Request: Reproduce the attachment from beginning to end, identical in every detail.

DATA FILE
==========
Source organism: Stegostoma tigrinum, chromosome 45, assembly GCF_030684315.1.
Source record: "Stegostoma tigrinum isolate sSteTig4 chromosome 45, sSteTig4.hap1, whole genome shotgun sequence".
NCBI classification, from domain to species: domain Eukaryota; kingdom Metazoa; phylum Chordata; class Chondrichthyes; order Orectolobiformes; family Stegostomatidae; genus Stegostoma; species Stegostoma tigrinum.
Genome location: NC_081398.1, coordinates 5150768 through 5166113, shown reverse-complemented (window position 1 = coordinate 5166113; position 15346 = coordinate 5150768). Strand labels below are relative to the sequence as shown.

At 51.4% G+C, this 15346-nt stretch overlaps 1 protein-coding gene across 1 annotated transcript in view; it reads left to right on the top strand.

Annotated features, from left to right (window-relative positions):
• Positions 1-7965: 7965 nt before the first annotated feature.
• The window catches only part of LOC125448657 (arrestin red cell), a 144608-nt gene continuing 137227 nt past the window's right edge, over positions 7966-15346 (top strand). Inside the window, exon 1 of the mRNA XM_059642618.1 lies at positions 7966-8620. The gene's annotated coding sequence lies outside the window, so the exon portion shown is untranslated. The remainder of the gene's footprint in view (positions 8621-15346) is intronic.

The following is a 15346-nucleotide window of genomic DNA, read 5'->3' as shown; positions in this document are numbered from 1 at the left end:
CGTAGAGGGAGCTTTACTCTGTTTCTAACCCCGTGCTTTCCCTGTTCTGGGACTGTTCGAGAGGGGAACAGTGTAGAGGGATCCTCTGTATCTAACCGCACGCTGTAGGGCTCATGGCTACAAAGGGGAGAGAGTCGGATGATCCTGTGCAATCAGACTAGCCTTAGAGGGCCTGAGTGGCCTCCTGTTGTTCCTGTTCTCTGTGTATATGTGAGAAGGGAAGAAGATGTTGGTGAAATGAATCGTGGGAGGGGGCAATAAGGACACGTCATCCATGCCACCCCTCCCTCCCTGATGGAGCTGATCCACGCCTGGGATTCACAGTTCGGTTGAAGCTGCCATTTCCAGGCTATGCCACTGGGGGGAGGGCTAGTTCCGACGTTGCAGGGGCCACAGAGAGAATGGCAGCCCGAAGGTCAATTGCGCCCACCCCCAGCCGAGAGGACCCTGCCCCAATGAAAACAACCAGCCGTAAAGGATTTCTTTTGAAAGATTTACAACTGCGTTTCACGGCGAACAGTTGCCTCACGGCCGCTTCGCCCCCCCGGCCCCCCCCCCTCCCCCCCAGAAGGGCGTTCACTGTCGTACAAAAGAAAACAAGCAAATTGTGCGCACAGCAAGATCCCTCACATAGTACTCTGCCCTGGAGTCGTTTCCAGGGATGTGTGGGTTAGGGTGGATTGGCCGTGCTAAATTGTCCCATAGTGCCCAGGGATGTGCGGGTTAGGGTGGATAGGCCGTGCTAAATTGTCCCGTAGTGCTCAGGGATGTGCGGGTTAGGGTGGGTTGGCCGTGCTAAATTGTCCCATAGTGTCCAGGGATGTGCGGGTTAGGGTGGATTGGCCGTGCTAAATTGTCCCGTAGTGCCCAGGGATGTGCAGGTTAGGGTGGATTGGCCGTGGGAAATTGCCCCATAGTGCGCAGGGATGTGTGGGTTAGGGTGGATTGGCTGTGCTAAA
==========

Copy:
Source organism: Stegostoma tigrinum, chromosome 45, assembly GCF_030684315.1.
Source record: "Stegostoma tigrinum isolate sSteTig4 chromosome 45, sSteTig4.hap1, whole genome shotgun sequence".
NCBI classification, from domain to species: domain Eukaryota; kingdom Metazoa; phylum Chordata; class Chondrichthyes; order Orectolobiformes; family Stegostomatidae; genus Stegostoma; species Stegostoma tigrinum.
Genome location: NC_081398.1, coordinates 5150768 through 5166113, shown reverse-complemented (window position 1 = coordinate 5166113; position 15346 = coordinate 5150768). Strand labels below are relative to the sequence as shown.

At 51.4% G+C, this 15346-nt stretch overlaps 1 protein-coding gene across 1 annotated transcript in view; it reads left to right on the top strand.

Annotated features, from left to right (window-relative positions):
• Positions 1-7965: 7965 nt before the first annotated feature.
• The window catches only part of LOC125448657 (arrestin red cell), a 144608-nt gene continuing 137227 nt past the window's right edge, over positions 7966-15346 (top strand). Inside the window, exon 1 of the mRNA XM_059642618.1 lies at positions 7966-8620. The gene's annotated coding sequence lies outside the window, so the exon portion shown is untranslated. The remainder of the gene's footprint in view (positions 8621-15346) is intronic.

The following is a 15346-nucleotide window of genomic DNA, read 5'->3' as shown; positions in this document are numbered from 1 at the left end:
CGTAGAGGGAGCTTTACTCTGTTTCTAACCCCGTGCTTTCCCTGTTCTGGGACTGTTCGAGAGGGGAACAGTGTAGAGGGATCCTCTGTATCTAACCGCACGCTGTAGGGCTCATGGCTACAAAGGGGAGAGAGTCGGATGATCCTGTGCAATCAGACTAGCCTTAGAGGGCCTGAGTGGCCTCCTGTTGTTCCTGTTCTCTGTGTATATGTGAGAAGGGAAGAAGATGTTGGTGAAATGAATCGTGGGAGGGGGCAATAAGGACACGTCATCCATGCCACCCCTCCCTCCCTGATGGAGCTGATCCACGCCTGGGATTCACAGTTCGGTTGAAGCTGCCATTTCCAGGCTATGCCACTGGGGGGAGGGCTAGTTCCGACGTTGCAGGGGCCACAGAGAGAATGGCAGCCCGAAGGTCAATTGCGCCCACCCCCAGCCGAGAGGACCCTGCCCCAATGAAAACAACCAGCCGTAAAGGATTTCTTTTGAAAGATTTACAACTGCGTTTCACGGCGAACAGTTGCCTCACGGCCGCTTCGCCCCCCCGGCCCCCCCCCCTCCCCCCCAGAAGGGCGTTCACTGTCGTACAAAAGAAAACAAGCAAATTGTGCGCACAGCAAGATCCCTCACATAGTACTCTGCCCTGGAGTCGTTTCCAGGGATGTGTGGGTTAGGGTGGATTGGCCGTGCTAAATTGTCCCATAGTGCCCAGGGATGTGCGGGTTAGGGTGGATAGGCCGTGCTAAATTGTCCCGTAGTGCTCAGGGATGTGCGGGTTAGGGTGGGTTGGCCGTGCTAAATTGTCCCATAGTGTCCAGGGATGTGCGGGTTAGGGTGGATTGGCCGTGCTAAATTGTCCCGTAGTGCCCAGGGATGTGCAGGTTAGGGTGGATTGGCCGTGGGAAATTGCCCCATAGTGCGCAGGGATGTGTGGGTTAGGGTGGATTGGCTGTGCTAAA